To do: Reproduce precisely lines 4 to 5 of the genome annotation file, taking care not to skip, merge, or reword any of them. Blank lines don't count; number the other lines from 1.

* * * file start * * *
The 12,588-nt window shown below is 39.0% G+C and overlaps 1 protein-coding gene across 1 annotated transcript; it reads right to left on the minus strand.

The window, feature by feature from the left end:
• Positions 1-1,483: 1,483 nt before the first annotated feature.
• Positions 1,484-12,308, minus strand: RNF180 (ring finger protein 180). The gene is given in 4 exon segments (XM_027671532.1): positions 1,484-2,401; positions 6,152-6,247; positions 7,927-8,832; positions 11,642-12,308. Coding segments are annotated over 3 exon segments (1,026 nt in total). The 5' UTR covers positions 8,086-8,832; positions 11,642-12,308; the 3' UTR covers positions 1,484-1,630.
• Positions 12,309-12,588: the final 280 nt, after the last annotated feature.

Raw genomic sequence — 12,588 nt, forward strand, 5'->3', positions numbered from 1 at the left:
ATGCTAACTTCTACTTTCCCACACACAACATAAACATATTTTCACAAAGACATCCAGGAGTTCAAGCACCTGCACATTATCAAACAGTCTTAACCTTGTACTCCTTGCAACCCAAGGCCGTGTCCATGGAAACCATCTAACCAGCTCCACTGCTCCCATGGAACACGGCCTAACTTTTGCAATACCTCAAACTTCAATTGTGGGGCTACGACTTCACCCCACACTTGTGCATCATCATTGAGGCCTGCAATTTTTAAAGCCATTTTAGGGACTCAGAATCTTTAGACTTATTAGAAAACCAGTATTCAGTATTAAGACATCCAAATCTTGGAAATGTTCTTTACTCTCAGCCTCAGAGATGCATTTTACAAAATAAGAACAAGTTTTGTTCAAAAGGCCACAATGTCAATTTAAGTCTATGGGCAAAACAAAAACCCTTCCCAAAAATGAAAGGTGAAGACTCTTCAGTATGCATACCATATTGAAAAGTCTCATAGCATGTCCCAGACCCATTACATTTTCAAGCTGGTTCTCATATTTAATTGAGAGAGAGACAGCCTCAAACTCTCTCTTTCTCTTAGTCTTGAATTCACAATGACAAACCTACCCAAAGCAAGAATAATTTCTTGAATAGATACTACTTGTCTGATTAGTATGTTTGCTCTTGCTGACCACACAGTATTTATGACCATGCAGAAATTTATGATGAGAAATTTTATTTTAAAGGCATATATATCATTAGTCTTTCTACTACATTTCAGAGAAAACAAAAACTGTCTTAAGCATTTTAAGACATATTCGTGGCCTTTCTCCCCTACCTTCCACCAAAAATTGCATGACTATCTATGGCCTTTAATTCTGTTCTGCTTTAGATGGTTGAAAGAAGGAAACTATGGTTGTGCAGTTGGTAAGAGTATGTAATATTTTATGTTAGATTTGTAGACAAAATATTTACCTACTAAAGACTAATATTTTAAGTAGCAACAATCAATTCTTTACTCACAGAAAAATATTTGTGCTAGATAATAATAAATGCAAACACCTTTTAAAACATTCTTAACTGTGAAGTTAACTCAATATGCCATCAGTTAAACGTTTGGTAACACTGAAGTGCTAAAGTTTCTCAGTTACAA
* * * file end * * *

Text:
• Positions 1,484-12,308, minus strand: RNF180 (ring finger protein 180). The gene is given in 4 exon segments (XM_027671532.1): positions 1,484-2,401; positions 6,152-6,247; positions 7,927-8,832; positions 11,642-12,308. Coding segments are annotated over 3 exon segments (1,026 nt in total). The 5' UTR covers positions 8,086-8,832; positions 11,642-12,308; the 3' UTR covers positions 1,484-1,630.
• Positions 12,309-12,588: the final 280 nt, after the last annotated feature.